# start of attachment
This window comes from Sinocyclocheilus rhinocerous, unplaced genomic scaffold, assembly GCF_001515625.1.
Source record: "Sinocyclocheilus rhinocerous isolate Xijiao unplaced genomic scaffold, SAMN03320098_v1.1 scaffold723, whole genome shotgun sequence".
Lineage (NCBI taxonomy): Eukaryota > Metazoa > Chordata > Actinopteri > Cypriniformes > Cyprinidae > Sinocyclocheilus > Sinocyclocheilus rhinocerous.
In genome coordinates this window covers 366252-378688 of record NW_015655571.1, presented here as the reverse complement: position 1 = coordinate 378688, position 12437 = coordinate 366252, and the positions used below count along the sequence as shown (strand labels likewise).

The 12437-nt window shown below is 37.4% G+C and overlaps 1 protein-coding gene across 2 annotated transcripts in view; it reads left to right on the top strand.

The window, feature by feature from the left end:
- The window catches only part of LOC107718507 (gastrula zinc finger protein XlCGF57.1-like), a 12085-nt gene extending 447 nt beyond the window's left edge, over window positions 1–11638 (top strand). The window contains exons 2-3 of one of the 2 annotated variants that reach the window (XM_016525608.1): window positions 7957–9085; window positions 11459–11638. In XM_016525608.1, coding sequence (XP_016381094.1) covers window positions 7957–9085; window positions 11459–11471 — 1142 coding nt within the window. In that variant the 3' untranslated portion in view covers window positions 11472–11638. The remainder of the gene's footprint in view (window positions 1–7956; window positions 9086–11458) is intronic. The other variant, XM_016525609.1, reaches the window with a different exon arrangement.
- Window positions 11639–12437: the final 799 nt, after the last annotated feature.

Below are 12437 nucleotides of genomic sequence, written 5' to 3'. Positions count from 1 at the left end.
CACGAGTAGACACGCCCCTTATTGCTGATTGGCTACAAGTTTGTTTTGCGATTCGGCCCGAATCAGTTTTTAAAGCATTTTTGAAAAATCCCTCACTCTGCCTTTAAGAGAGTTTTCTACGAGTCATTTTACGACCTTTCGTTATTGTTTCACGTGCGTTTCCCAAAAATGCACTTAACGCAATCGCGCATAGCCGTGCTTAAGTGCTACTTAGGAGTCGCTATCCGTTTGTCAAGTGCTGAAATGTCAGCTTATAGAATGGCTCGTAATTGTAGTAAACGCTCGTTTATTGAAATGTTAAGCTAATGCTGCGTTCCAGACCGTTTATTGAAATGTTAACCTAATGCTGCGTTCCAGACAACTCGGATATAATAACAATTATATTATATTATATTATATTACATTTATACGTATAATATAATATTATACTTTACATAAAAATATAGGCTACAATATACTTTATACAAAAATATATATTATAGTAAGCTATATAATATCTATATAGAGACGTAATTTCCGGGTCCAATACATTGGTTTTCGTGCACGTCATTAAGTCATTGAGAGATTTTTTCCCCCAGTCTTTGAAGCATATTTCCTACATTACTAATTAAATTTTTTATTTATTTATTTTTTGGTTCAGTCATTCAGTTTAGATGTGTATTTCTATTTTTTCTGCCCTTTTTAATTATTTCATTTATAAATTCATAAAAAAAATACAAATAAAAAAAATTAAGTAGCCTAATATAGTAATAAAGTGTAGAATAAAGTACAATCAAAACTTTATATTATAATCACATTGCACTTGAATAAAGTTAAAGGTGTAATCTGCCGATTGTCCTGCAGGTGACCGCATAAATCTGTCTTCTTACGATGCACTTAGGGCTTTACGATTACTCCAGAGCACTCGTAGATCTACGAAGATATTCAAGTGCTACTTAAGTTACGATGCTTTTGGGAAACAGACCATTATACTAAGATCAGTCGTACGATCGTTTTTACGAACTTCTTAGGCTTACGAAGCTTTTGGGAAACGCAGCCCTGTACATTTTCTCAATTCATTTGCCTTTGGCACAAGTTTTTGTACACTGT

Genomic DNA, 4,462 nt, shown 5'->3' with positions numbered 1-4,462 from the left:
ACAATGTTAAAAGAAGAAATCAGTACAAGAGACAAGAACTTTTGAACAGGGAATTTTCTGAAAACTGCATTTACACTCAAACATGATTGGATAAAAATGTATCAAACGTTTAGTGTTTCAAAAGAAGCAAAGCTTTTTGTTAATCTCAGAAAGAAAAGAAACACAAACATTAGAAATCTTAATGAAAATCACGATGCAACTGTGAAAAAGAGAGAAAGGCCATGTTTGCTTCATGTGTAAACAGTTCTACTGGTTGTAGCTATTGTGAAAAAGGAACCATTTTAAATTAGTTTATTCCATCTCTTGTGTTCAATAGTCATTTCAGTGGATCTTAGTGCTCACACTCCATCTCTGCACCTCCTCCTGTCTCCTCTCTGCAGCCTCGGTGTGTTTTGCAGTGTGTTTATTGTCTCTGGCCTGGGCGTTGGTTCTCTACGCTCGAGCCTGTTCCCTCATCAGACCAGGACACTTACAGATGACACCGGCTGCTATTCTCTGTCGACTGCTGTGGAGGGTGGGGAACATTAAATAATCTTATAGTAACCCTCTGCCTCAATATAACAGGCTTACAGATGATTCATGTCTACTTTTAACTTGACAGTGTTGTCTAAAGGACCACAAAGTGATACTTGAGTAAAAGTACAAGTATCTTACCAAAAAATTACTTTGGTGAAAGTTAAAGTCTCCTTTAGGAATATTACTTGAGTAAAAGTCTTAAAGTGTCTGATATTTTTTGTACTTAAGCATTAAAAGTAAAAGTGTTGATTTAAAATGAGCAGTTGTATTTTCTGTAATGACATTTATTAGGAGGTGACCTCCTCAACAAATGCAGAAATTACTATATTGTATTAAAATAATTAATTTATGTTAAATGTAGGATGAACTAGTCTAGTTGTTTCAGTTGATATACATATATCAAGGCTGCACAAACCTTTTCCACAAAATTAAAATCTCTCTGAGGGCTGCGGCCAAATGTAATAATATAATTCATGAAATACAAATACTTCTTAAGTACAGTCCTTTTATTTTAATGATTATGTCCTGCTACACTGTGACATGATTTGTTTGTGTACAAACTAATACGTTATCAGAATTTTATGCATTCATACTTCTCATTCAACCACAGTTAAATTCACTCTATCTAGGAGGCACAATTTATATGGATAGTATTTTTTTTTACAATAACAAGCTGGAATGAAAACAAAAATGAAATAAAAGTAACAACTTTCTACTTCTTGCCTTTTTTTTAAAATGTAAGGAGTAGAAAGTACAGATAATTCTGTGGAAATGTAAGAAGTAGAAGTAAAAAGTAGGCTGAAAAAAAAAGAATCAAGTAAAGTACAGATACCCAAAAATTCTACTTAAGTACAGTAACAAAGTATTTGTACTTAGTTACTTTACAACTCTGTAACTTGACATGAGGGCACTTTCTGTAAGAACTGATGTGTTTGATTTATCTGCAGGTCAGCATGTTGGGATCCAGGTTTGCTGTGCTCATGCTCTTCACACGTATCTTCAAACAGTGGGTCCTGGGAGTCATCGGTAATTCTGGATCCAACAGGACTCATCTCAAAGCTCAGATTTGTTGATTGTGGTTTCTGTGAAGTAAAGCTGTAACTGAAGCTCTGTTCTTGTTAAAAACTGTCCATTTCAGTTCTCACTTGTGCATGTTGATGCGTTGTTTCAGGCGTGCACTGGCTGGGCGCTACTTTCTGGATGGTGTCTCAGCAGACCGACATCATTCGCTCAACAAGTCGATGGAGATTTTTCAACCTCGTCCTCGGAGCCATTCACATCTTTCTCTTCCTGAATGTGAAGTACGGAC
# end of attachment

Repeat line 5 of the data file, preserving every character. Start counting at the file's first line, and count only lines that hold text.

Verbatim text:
The 12437-nt window shown below is 37.4% G+C and overlaps 1 protein-coding gene across 2 annotated transcripts in view; it reads left to right on the top strand.